- ...started with Spook, Mary Roach's investigations into tales of the afterlife.
- Stephen Fry in America, the titular British humorist's account of his state-by-state tour of the United States, followed that.
- Christine by Stephen King proved to be a fun horror story about a possessed car.
- The Life of Greece brought up the rear. The book was second in Durant's Story of Civilization, and covered Greece from its original settlers to the death of Alexander and rise of Rome. Heavy on literature and poetry, and reminded me how little people change in politics.
This week, I started off with:
- Mary Roach's Packing for Mars, a playful history of human space flight and which is replete with information on how humans adjust to living without gravity, blue skies, and flushing toilets.
- Full Circle, the first Voyager book in a few years, introduced a new author to the Voyager Relaunch series, closed off the old plots, caught Voyager's family up with Destiny, and set the little ship that could off to new adventures in the Delta Quadrant.
- Caesar and Christ by Will Durant followed that. I didn't think I'd finish it so quickly, but I do like my Romans. The book is dominated by Rome's political history.
- My last complete read was The Essays of Ralph Waldo Emerson, enjoying "Self Reliance" in particular. The book is of most interest to those interested in Emerson and Thoreau's Transcendentalism.
- I also read from Full House: the Spread of Excellence from Plato to Darwin by Stephen Jay Gould. Gould was one of the United States' big names in popular science, but I've never read from him. The central premise of this book -- that increasing complexity in evolution is not the norm, but rather an exception and that modern animals are merely the results of evolution so far, not the fore-told promise of life -- is one I'm familiar and agree with. My interest started waning during an extended section on baseball statistics.
"And I know Admiral Nechayev agrees," Janeway went on, 'though frankly I was incredibly shocked when we arrived at our meeting stark naked."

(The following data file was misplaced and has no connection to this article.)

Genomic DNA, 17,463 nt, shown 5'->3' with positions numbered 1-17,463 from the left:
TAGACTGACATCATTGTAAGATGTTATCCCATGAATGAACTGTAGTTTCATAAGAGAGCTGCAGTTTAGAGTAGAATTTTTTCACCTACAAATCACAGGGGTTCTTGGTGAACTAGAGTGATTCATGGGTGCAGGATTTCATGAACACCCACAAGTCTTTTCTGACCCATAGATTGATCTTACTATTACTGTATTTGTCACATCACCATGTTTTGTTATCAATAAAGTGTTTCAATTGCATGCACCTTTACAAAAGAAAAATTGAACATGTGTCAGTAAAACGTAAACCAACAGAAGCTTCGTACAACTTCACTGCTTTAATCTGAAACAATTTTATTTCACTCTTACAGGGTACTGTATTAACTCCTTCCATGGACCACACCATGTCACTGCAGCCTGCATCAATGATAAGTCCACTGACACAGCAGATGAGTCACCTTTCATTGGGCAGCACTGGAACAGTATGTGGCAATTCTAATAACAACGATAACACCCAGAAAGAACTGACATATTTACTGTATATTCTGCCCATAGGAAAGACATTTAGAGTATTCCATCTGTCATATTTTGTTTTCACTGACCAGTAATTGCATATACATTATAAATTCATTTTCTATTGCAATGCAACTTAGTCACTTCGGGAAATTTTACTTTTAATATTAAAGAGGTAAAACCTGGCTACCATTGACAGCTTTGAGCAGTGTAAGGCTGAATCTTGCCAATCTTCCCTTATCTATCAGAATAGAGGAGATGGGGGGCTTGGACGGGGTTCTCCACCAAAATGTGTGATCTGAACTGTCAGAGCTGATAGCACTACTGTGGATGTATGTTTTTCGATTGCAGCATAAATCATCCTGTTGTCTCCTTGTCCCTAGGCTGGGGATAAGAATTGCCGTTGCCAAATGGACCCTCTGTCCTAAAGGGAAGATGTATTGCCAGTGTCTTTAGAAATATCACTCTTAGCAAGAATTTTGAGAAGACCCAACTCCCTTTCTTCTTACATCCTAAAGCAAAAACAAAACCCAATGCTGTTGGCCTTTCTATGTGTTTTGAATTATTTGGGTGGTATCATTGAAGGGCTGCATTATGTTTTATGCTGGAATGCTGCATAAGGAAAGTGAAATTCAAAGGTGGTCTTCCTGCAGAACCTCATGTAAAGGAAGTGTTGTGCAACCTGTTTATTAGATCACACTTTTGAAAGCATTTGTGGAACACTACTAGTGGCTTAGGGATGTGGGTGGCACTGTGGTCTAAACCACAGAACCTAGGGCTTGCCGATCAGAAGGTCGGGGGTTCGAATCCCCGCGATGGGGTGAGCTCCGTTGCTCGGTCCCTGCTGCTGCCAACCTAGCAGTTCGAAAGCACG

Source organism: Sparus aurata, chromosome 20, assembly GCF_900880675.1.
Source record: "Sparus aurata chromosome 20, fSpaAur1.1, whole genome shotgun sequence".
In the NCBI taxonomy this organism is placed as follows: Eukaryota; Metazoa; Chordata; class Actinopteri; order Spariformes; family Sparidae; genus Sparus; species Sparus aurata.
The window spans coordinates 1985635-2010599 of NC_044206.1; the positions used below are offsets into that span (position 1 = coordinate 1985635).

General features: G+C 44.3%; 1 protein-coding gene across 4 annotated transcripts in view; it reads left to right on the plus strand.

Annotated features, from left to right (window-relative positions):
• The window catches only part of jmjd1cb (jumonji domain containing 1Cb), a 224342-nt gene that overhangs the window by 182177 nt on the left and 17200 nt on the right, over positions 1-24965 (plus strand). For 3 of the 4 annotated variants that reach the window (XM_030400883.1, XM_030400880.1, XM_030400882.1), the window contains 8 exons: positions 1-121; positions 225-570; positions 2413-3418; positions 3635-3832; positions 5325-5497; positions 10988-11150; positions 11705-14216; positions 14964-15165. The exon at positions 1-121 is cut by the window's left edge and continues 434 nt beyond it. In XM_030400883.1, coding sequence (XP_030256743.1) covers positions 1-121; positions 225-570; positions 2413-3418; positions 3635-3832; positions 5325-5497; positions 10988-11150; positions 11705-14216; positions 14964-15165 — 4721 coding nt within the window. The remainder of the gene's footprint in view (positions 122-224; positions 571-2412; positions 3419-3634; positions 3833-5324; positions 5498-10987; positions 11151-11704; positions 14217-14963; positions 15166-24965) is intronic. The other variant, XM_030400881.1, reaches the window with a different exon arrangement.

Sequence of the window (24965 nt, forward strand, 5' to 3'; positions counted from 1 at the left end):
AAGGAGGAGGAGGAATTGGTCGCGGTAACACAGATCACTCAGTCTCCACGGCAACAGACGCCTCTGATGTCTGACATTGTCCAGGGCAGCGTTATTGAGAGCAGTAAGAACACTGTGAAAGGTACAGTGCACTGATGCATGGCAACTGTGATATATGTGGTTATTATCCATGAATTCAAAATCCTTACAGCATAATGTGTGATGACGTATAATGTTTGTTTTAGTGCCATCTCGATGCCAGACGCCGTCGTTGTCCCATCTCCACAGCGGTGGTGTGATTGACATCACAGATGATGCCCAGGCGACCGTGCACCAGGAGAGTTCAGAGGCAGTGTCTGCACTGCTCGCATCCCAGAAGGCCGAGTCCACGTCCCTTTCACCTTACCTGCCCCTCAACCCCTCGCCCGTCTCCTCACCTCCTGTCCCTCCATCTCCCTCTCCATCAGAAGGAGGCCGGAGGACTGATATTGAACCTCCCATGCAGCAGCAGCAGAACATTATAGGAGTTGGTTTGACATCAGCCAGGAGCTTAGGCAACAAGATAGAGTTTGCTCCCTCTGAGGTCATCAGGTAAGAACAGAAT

"Admiral Montgomery didn't seem to notice," she went on. "I guess things at Starfleet Command have changed quite a bit since we left..."
"Hm-mm," Chakotay murmured, then paused as her words finally pierced his internal musings. "What?" (Full Circle, Kirsten Beyer. )
"Power dements more surely than it corrupts." - a paraphrase of Will Durant, Caesar and Christ.
"Protestantism was the triumph of Paul over Peter. Fundamentalism is the triumph of Paul over Christ." - Durant, Caesar and Christ.
"Historians divide the past into epochs, years, and events, as thought divides the world into groups, individuals, and things; but history, like nature, knows only continuity amid change: historia non facit saltum -- history makes no leaps. " (Will Durant, The Life of Greece)
Civilization does not die, it migrates; it changes its habitat and its dress, but it lives on. The decay of one civilization, as of one individual, makes room for the growth of another: life sheds the old skin, and surprises death with fresh youth. Greek civilization is alive; it moves in every breath of mind that we breathe; so much of it remains that none of us in one lifetime could absorb it all. We know its defects -- its insane and pitiless wars, its stagnant slavery, it s subjection of women, its lack of moral restraint, its corrupt individualism, its tragic failure to unite liberty with order and peace. But those who cherish freedom, reason, and beauty will not linger over these blemishes. They will hear behind the turmoil of political history the voices of Solon and Socrates, of Plato and Euripides, of Phidias and Praxiteles, of Epicurus and Archimedes; they will be grateful for the existence of such men, and will seek their company across alien centuries. They will think of Greece as the bright morning of that Western civilization which, with all its kindred faults, is our nourishment and our life. (Will Durant, The Life of Greece)
Potentials for Next Week:
- Unworthy, the follow up to Full Circle by Kirsten Beyer. I just finished a few minutes ago, actually.
- Rapt: Attention and the Focused Life, which I'm a dozen or so pages away from completing.
- The Roman Way, Edith Hamilton. Reading Durant's Roman book reminded me that I've never read The Greek Way's 'sequel'.
- The Good Guy, Dean Koontz. A friend has reccommended the author to me several times, and after looking up the plot summaries of my library's Koontz holdings, this novel about a man who is mistaken for a hitman and paid to kill a stranger sounds the most interesting.
- The World is Flat, which appears to be on the effects of globalization. I thought about reading this on Columbus Day just for laughs --- a persistent fiction that Columbus probed to the intellectual elite of Europe that the world was around lingers in the United States -- but was more interested in my Romans.
- The Seventy Great Mysteries of the Natural World, which is a big ol' book on science I would've missed had I not been sitting on the floor looking for an obscure introduction to Latin. It's a gorgeous-looking book, and I expect great pleasure from reading it.
- I also have The Age of Faith checked out, but it's a right monster of a book (1100+ pages of elegant prose in a diminutive font) and I'm taking a brief recess from the Story of Civilization to give my mind a break before I start reading about the Byzantine empire, medieval Europe, and the rise of Islam.
- I'm also going to be perusing Teach Yourself Latin, largely out of interest for its rules of grammar. Durant often quotes the Latin and English translations side by side, and the different sentence structure makes me curious.